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The retailer is exploring opportunities in a largely untapped and fertile market.
This story first appeared in the May 5, 2008 issue of WWD. Subscribe Today.
MOSCOW — For Maria Zhalnina, like many in this city, doing the shopping means schlepping from store to store.
The 29-year-old blonde artist gets clothes at an underground, fake-Italian mall by the Kremlin and buys fruits and vegetables from Azeri and Uzbek traders at a covered market. Meat and fish come from a shop near her local subway station. It’s all a little exhausting, not to say risky.
“I got food poisoning from sushi in a store near my apartment and ended up in hospital,” Zhalnina said ruefully. “My stomach hasn’t been right ever since.”
News that Wal-Mart may be entering the Russian market — the retailer announced that it has appointed an executive to explore opportunities here — has piqued the curiosity of tired shoppers like Zhalnina. Although all-in-one superstores aren’t new to Russia, there aren’t many, and they are on a smaller scale than those in the U.S.
Russia would seem a prime location for Wal-Mart. Outside Moscow and Saint Petersburg, supermarket chains have a tiny presence. The market is dominated by Soviet-style kiosks and small stores — the five leading retail companies control only 5 to 6 percent of the market, according to a March report by professional services firm PricewaterhouseCoopers.
Analysts are bullish and say Wal-Mart shouldn’t waste any more time.
“Moving into Russia is a good move for Wal-Mart,” said Joseph Feldman, an analyst with Telsey Advisory Group in New York. “You hear a lot about the Russian high-end consumer and the way they spend, but that’s a small percentage of the population.”
However, there are intractable difficulties when it comes to operating here, most notably corruption. In a 2007 survey by Swiss Realty Group of almost 1,000 real estate companies and private investors working in Russia, 32 percent said corruption eats up more than half their net profits, and more than 50 percent said corruption consumes 25 to 50 percent of their profits.
Nonetheless, untapped opportunity seems to be the key phrase in every Russian retail sector. A 2007 report by management consultancy AT Kearney that identified the most promising emerging economies for retailers ranked Russia second among 30 countries. It was edged only by India, and was ahead of China. Foreign brands are increasingly taking notice.
In the luxury sector, Stella McCartney recently opened a Moscow boutique, joining a host of other major brands, and Versace is planning a new flagship. Auction houses Christie’s and Sotheby’s set up offices here last year — and Russians have been dropping millions on the art market. Tom Ford, meanwhile, will unveil two shops this year.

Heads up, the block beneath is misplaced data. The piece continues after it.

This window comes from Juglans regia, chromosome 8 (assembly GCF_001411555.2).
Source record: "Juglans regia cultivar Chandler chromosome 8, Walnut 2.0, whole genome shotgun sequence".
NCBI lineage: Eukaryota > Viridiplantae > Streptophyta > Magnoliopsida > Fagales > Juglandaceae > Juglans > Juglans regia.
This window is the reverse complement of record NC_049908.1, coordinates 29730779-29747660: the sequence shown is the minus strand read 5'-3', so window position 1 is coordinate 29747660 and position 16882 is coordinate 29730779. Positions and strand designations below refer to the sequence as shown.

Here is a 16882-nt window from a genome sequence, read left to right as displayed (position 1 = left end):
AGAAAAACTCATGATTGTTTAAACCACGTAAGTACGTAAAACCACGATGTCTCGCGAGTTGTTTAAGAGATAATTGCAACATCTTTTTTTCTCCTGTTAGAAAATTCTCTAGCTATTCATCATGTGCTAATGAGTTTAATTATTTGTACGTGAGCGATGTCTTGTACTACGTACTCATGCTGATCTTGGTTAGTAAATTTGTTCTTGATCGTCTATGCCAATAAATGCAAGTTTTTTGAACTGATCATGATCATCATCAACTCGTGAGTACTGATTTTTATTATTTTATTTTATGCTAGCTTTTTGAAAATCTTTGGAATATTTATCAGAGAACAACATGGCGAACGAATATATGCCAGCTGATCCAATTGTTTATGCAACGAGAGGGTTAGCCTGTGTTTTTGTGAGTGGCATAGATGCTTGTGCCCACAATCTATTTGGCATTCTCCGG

“The growth of high-net-worth luxury consumers is staggering,” Ford said, confirming the accepted wisdom on Russia. “This emerging market is among the biggest spenders on high-end luxury goods, behind the U.S., Japan and China.”
It’s at the lower end of the market, however, where the most dramatic changes in retail are taking place, as Russian shopping habits shift from a preference for markets to an embrace of malls and superstores. Ikea has 10 Russian stores in Moscow, Saint Petersburg and regional cities such as Kazan and Novosibirsk. Each of them anchors out-of-town shopping malls built by the company. Other tenants include Finnish department store Stockmann and sports retailers such as Adidas and Nike.
Zara and Topshop, meanwhile, are the vanguard of a European fast-fashion invasion. Both are following up debuts in Moscow by moving into the regions.
Food retail is booming, too. McDonald’s might have become an established presence — it opened in 1990 — but Moscow is now seeing a surge in the popularity of the coffee culture. British coffee shop Costa Coffee opened on central Moscow’s Pushkin Square in March and intends to open 200 more outlets, while Starbucks now has two cafes in Moscow.
“There is one coffeehouse for every 3,187 people” in Moscow, noted a Starbucks spokeswoman, “while in New York the figure is 365, and in Paris it’s 126….We think there is definitely a place for a newcomer in the Russian coffee market.”
Prospects could be equally bright for Wal-Mart if the world’s largest retailer chooses to set up shop here. The share of the modern food retail sector in Russia’s grocery market is forecast by AT Kearney to grow from 31 percent in 2006 to 48 percent in 2011, as younger generations of Russians, born under capitalism, reach adulthood. The share of Soviet-style grocery stores, where customers wait at counters while salespeople fetch their produce, is predicted to fall from 21 percent to 11 percent.